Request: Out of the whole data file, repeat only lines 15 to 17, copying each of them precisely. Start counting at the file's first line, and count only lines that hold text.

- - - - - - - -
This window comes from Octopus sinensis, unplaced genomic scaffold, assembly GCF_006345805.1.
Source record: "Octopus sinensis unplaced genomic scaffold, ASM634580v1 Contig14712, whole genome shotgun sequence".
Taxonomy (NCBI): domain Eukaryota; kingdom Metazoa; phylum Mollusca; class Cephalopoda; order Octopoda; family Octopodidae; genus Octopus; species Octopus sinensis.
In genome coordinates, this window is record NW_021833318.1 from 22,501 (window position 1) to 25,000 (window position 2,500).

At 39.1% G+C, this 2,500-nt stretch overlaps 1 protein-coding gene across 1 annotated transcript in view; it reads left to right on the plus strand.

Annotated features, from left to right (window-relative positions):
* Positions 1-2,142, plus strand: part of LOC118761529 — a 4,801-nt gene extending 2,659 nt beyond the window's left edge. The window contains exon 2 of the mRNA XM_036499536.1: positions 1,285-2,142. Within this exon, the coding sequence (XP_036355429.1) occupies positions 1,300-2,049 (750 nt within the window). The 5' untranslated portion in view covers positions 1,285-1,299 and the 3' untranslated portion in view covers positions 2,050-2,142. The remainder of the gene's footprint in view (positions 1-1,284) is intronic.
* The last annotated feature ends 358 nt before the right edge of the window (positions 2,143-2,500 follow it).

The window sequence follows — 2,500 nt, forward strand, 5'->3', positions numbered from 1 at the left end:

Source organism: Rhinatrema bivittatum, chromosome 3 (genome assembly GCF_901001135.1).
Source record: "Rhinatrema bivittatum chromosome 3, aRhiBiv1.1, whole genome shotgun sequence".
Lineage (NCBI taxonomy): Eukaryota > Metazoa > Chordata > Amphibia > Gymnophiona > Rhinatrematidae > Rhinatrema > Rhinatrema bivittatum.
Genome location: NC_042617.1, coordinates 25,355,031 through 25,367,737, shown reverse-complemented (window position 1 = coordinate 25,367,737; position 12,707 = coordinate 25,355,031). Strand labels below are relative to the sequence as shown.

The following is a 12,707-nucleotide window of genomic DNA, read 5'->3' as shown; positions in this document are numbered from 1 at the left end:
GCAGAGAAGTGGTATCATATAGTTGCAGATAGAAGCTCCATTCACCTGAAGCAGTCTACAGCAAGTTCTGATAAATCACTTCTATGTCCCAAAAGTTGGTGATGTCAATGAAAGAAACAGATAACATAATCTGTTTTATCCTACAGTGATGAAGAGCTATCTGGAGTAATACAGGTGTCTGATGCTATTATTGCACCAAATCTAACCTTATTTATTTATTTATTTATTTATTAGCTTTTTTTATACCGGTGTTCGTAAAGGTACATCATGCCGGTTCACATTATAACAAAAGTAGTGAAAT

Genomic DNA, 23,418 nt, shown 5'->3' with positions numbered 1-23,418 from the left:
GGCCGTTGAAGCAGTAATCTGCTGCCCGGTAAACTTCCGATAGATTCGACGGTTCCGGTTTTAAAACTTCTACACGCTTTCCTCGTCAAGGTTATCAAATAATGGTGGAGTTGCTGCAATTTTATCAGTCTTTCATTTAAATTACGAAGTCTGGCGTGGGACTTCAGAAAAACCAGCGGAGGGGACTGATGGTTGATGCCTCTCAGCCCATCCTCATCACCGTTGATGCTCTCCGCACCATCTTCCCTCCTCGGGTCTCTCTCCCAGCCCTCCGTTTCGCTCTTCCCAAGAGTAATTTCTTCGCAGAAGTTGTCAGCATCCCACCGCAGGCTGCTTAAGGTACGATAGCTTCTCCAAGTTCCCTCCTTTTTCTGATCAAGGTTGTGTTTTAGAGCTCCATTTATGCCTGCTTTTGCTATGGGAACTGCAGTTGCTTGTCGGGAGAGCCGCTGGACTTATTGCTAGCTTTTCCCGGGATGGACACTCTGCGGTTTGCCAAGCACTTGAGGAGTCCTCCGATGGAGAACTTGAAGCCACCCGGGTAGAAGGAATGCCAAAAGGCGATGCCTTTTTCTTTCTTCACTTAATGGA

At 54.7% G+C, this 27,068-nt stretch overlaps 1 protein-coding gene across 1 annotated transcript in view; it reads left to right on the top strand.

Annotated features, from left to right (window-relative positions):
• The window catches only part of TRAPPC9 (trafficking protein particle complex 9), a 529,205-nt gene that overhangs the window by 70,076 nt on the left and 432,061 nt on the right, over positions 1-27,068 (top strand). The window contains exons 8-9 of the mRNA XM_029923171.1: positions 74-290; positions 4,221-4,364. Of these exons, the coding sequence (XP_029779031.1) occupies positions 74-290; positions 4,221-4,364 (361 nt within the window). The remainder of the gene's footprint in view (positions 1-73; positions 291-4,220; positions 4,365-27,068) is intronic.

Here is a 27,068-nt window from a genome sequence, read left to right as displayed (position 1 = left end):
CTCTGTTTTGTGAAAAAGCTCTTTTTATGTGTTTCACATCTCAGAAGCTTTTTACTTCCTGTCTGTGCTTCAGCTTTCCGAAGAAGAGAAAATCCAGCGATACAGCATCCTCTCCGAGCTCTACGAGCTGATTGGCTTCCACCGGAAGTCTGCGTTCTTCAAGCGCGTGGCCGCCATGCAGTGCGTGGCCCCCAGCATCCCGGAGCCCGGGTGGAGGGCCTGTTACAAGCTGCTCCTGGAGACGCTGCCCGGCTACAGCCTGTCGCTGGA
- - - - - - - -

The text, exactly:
GCAGAGAAGTGGTATCATATAGTTGCAGATAGAAGCTCCATTCACCTGAAGCAGTCTACAGCAAGTTCTGATAAATCACTTCTATGTCCCAAAAGTTGGTGATGTCAATGAAAGAAACAGATAACATAATCTGTTTTATCCTACAGTGATGAAGAGCTATCTGGAGTAATACAGGTGTCTGATGCTATTATTGCACCAAATCTAACCTTATTTATTTATTTATTTATTTATTAGCTTTTTTTATACCGGTGTTCGTAAAGGTACATCATGCCGGTTCACATTATAACAAAAGTAGTGAAAT

Genomic DNA, 23,418 nt, shown 5'->3' with positions numbered 1-23,418 from the left:
GGCCGTTGAAGCAGTAATCTGCTGCCCGGTAAACTTCCGATAGATTCGACGGTTCCGGTTTTAAAACTTCTACACGCTTTCCTCGTCAAGGTTATCAAATAATGGTGGAGTTGCTGCAATTTTATCAGTCTTTCATTTAAATTACGAAGTCTGGCGTGGGACTTCAGAAAAACCAGCGGAGGGGACTGATGGTTGATGCCTCTCAGCCCATCCTCATCACCGTTGATGCTCTCCGCACCATCTTCCCTCCTCGGGTCTCTCTCCCAGCCCTCCGTTTCGCTCTTCCCAAGAGTAATTTCTTCGCAGAAGTTGTCAGCATCCCACCGCAGGCTGCTTAAGGTACGATAGCTTCTCCAAGTTCCCTCCTTTTTCTGATCAAGGTTGTGTTTTAGAGCTCCATTTATGCCTGCTTTTGCTATGGGAACTGCAGTTGCTTGTCGGGAGAGCCGCTGGACTTATTGCTAGCTTTTCCCGGGATGGACACTCTGCGGTTTGCCAAGCACTTGAGGAGTCCTCCGATGGAGAACTTGAAGCCACCCGGGTAGAAGGAATGCCAAAAGGCGATGCCTTTTTCTTTCTTCACTTAATGGA